The staggering loss of life suffered during World War I, and the national grief that followed it, sparked an ever-increasing trend towards the public memorialisation of our war dead, and the memorials that were erected to honour soldiers who served and died in the Great War became sites of shared mourning.
|The opening of the Soldier's Memorial Gate, Townsville West State School, Townsville, December 1921.|
Image: State Library of Queensland.
In Townsville, the first public memorial to local soldiers who served in World War I was erected not on public property, but on the grounds of a local State school, in December 1921.
The Soldiers’ Memorial Gate, at the former Townsville West State School on Ingham Road was built to honour the former students of the school who served in the Great War. Designed by architect Stephen Harvey, and built by Messrs Melrose and Fenwick, the Memorial Gate cost £430 to erect, which was a substantial sum for that time.
Standing at close to five metres tall, the free-standing masonry archway contains marble tablets inside the supports of the gate that are inscribed with the names of 200 former pupils that enlisted for the war. Of this number, 20 died in the service of their country, 31 were wounded, two were gassed and one was taken a prisoner of war. On the cornice of the masonry gate, are the words “Their Name Liveth For Ever”, and the dates 1914 and 1919 appear on opposing piers.
The Memorial Gate was officially unveiled in front of a large crowd by the Mayor, Alderman W.H. Green, who, according to the Townsville Daily Bulletin gave an “impressive speech”, in which he attempted, probably unnecessarily, to justify the need for such a memorial.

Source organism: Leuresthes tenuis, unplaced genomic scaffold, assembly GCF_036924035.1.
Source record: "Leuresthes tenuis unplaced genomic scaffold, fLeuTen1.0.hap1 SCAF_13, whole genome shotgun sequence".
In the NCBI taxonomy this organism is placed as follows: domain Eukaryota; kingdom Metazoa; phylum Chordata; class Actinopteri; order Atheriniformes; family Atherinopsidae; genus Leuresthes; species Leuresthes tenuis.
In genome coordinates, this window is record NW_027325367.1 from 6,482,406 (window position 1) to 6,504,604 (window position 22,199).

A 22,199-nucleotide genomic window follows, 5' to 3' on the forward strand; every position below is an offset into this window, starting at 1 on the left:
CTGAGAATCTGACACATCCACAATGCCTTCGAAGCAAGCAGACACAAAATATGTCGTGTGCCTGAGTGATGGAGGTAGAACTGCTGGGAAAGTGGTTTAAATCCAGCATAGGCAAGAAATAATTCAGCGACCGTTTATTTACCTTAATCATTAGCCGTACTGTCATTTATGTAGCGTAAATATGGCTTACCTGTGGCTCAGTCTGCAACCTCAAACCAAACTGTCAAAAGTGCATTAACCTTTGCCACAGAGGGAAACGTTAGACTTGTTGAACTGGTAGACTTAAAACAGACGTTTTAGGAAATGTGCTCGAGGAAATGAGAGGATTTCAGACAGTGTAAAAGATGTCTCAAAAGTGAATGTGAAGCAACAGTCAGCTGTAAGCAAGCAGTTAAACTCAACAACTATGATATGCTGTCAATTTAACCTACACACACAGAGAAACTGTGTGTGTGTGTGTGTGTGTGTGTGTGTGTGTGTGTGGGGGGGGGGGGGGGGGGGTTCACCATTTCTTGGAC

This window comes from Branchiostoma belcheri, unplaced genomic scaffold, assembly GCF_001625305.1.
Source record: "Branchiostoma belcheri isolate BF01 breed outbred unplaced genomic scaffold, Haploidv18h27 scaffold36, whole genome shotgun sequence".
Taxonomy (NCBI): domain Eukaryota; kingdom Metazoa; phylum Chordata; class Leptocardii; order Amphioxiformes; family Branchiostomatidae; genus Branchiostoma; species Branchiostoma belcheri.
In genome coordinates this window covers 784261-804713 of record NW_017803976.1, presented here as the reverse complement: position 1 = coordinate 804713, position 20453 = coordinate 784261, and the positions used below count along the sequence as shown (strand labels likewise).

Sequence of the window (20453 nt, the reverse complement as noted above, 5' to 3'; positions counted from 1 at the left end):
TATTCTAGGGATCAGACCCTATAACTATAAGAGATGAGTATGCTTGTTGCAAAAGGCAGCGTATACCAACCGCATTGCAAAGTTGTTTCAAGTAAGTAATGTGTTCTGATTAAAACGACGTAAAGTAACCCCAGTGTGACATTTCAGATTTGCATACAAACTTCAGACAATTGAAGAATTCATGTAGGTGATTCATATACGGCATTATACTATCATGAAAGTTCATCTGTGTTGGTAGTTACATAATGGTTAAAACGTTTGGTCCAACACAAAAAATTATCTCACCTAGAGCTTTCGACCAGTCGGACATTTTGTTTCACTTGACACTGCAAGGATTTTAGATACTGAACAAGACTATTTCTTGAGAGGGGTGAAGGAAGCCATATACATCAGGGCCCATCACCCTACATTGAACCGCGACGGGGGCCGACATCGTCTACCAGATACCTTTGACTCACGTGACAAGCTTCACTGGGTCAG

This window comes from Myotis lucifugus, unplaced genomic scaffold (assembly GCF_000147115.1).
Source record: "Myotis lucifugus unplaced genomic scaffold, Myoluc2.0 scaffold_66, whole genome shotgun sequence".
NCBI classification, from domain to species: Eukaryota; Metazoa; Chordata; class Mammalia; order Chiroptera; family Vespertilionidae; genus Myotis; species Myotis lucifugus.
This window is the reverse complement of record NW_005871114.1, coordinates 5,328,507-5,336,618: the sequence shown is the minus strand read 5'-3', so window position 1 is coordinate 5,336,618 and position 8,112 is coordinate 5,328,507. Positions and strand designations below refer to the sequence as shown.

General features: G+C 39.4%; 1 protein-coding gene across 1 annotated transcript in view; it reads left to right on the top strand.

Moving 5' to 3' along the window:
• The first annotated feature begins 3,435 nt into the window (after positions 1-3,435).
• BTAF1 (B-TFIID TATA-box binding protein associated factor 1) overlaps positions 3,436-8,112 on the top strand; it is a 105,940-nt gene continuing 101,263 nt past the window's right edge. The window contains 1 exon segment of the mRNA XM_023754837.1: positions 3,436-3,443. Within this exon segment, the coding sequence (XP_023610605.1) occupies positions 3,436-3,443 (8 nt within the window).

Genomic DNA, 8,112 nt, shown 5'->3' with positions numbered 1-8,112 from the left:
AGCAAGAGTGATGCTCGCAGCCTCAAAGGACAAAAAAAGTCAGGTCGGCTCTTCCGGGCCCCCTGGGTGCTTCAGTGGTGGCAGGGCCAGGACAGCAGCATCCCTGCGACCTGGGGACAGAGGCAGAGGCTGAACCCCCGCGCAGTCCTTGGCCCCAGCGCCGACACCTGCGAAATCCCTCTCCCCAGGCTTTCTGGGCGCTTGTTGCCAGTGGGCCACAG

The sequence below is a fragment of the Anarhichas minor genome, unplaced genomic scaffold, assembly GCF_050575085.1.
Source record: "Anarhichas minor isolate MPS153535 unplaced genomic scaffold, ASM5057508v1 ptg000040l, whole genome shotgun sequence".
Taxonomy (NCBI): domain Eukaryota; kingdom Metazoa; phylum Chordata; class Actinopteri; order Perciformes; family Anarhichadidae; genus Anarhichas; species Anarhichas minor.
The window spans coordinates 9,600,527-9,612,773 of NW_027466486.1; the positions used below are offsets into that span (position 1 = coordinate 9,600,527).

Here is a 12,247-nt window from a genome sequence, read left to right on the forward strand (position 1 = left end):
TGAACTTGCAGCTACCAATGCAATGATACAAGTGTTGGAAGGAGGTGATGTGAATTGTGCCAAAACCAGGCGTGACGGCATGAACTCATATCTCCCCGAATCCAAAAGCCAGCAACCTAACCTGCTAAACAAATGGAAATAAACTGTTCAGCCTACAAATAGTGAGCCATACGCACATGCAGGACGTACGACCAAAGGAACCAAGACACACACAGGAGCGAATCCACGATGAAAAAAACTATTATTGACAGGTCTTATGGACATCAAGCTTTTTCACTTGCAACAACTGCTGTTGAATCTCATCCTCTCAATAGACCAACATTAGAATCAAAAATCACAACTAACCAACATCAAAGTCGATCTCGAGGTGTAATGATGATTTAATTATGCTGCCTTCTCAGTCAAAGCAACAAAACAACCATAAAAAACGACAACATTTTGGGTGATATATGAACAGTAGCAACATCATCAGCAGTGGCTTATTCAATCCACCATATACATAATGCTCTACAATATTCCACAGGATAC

Alderman Green believed that “from time immemorial it had been a custom amongst all people to set up tokens of remembrance - in the stately monuments, arches, statues of magnificent edifices in order to commemorate and have in remembrance the glorious deeds, remarkable achievements, enduring courage, noble sacrifices and nobility of character of their sons and daughters.”
With regard to this Memorial Gate, Alderman Green said the community was “well proud” of the 200 “brave lads” who had been connected with the school and that he personally felt proud to have been associated with the first committee who put forward the idea for “such a worthy monument, the first public memorial monument erected in Townsville.”
And in a touching tribute to the mothers of the soldiers who had been memorialised, Alderman Green went on to say that they “could not fail to perceive in the memorial a recognition of the sacrifices willingly and ungrudgingly borne by the noble womanhood of this Commonwealth of theirs – sacrifices often times overlooked, frequently unrecognised but none the less magnificent for all that.”
“They did not sorrow without hope, they did not weep with regret and despair, for the sorrow and tears were overwhelmed with the sense of pride and admiration,” he said.
The memorial at the Townsville West State School pre-dated the Soldiers’ Memorial (now more commonly called the Cenotaph) on the Strand by two years, although planning for the Soldiers’ Memorial was underway from as early as 1918.
|ANZAC Day ceremony, Townsville West State School, April 1971.|
Image: CityLibraries Townsville Local History Collection.